A two-day global stocks rally ran out of steam on Tuesday while major bond yields came under pressure and the dollar was on the back foot as concerns over China-U.S. trade talks and disappointing European earnings doused investors’ optimism.
The pan-European STOXX 600 index slipped 0.4%. Germany’s trade-sensitive DAX declined 0.5%, with data showing an unexpected rise in industrial output, failing to lift the index.
The losses came in the wake of mixed messages on trade tensions with Washington blacklisting eight Chinese tech companies and President Donald Trump suggested a deal to end the trade dispute may not yet be quite in the offing.
On Monday, U.S. and Chinese deputy trade negotiators launched two days of talks aimed at paving the way for the first minister-level negotiations in months on Thursday and Friday.
“We have a lot of uncertainty still around – last night, Trump said there would only be a deal if he really got his way, the Chinese want to exclude all the disputed topics … some are cautiously optimistic, other are rather sceptical,” said Antje Praefcke at Commerzbank in Frankfurt.
“We expect that we could see a mini deal with neither Beijing nor Washington interested in letting this escalate. But for a real deal, the positions are too far apart,” she added.
Mixed corporate news added to the woes, with LSE shares tumbling 6% after Hong Kong pulled out of its takeover bid for the exchange, while Germany biotech Qiagen has plunged 16.5% to three-year lows after a sales warning.
MSCI’s All-Country World Index, which tracks shares across 47 countries, was flat on the day.
Europe’s losses followed healthy gains in Asia, where Japan’s Nikkei climbed 1.0% while MSCI’s broadest index of Asia-Pacific shares outside Japan rose 0.55%, led by gains in tech shares in South Korea and Taiwan.
Hong Kong extended gains after the territory’s leader said she had no plans to use the emergency regulation ordinance to introduce other laws.
China mainland stocks returned from a week-long holiday with a 0.6% rise. The National Holiday celebrations also offered a rare respite to China’s retail sector, with spending on goods and dining returning to growth this year.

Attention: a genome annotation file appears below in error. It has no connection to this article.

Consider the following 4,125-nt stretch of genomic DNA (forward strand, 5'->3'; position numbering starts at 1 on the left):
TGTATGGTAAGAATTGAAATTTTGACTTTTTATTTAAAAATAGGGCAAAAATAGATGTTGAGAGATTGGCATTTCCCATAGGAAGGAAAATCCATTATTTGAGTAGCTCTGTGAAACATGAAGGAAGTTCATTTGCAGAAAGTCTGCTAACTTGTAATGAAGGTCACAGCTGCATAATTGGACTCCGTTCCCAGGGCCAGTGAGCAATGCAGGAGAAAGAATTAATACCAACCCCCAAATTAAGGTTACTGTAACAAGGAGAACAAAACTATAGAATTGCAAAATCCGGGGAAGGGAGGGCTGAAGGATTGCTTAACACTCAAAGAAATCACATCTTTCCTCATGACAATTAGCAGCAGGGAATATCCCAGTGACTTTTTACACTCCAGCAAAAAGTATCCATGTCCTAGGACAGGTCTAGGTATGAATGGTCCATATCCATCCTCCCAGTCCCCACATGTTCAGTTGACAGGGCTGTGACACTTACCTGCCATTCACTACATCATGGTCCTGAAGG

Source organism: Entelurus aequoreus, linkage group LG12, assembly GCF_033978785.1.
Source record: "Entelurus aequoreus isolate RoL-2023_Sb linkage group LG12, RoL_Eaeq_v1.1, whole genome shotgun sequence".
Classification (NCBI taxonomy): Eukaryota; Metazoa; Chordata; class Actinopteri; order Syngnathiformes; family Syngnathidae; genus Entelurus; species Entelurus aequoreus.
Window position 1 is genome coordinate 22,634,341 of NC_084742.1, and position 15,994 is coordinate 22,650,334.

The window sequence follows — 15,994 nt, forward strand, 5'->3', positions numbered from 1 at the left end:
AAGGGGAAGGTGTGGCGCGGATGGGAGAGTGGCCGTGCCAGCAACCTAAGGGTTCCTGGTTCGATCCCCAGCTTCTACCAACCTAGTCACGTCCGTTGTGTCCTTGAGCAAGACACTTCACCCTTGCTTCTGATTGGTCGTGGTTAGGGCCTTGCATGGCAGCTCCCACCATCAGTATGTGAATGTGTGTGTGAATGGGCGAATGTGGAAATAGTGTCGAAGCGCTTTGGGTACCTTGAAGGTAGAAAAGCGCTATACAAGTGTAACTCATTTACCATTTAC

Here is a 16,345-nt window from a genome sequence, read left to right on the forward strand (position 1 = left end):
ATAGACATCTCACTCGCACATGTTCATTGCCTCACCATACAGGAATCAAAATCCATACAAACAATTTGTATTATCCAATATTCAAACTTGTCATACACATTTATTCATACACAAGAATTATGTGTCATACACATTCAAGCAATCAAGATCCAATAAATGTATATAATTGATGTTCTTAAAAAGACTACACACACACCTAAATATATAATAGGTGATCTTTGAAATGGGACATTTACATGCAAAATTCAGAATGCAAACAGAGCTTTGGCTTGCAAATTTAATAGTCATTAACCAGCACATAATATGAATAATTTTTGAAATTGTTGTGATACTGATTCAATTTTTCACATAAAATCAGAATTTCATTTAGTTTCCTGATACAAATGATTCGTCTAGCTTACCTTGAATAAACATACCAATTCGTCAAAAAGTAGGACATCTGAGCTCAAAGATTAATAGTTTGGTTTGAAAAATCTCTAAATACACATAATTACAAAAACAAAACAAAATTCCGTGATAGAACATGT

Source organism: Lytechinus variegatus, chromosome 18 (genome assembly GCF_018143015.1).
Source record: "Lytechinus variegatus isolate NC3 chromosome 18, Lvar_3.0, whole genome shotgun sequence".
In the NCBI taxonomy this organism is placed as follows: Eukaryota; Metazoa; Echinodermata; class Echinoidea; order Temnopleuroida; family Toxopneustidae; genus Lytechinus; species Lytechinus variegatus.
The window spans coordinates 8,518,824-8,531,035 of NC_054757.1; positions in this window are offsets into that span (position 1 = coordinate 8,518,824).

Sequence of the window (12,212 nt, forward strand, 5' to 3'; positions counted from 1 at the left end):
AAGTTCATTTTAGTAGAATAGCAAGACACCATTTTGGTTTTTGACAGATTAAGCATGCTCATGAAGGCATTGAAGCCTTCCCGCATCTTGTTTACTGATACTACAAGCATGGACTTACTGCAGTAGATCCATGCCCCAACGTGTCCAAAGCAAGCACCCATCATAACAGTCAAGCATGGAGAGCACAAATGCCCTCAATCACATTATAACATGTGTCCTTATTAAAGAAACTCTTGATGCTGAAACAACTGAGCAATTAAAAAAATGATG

Yet a private survey showed China’s services sector grew at its slowest pace in seven months in September, offering little momentum to an economy that has been expanding at its weakest pace in almost three decades.
With the focus now turning to trade talks, Trump also said he hoped Beijing found a humane and peaceful resolution to political protests in Hong Kong, and warned the situation had the potential to hurt the discussions.
Negotiations are getting under way ahead of a scheduled increase in U.S. tariffs on $250 billion worth of Chinese goods, to 30% from 25% on Oct. 15. Trump has said the tariff increase will take effect if no progress is made in the negotiations.
“Since tariffs have been hurting trade, people are hoping Trump may postpone some of the upcoming tariffs,” said Yukino Yamada, senior strategist at Daiwa Securities. “Nevertheless, you can’t ignore that fact that, up until now, the market has underestimated Trump’s determination on tariffs.”
U.S. futures pointed to a softer open on Wall Street. On Monday, the S&P 500 had lost 0.45%, unable to cling to gains made after positive tweets and news headlines about the trade talks.
The uncertainty also added to pressure in fixed income markets with German bund yields nudging lower while U.S. Treasuries eased ahead of some $78 billion in note and bond supply slated for auction this week.
Meanwhile in currencies, the dollar lost momentum, dipping 0.1% against a basket of its rivals after posting its biggest single-day rise in a week in the previous session. The greenback traded at 107.14 yen, up 0.1%.
Markets will be keenly watching comments from U.S. Federal Reserve Chairman Jerome Powell later in the day after some weak U.S. data last week raised concerns the U.S. economy may be heading towards a protracted slowdown.
The euro got a boost from the healthy German industrial output data, with the single currency rising 0.2% to $1.0989, though not far off the more than a two-year low hit last week.
Sterling traded at $1.2290, capped by concerns that sizeable differences between Britain and the European Union remained for striking a Brexit withdrawal deal.
With just 24 days to go before Britain is due to leave the EU, both sides are positioning themselves to avoid blame for a delay or a disorderly no-deal Brexit.
In emerging currency markets, the focus was on Turkey’s lira which strengthened 0.3% after hitting a five-week low in early trade and a more than 2% tumble on Monday over concerns about Ankara’s planned incursion in northern Syria.
Trump threatened to destroy Turkey’s economy if Ankara took a planned military strike in Syria too far, even though the U.S. leader himself has opened the door for a Turkish incursion by his decision to withdraw U.S. troop from the area.
China’s yuan firmed in onshore and offshore trade on its return from the National Holiday. Oil prices rose 0.8% as unrest in oil-producing countries Iraq and Ecuador raised concerns of supply disruptions. Brent crude futures stood at $58.83 a barrel while U.S. West Texas Intermediate (WTI) traded at $53.16 per barrel.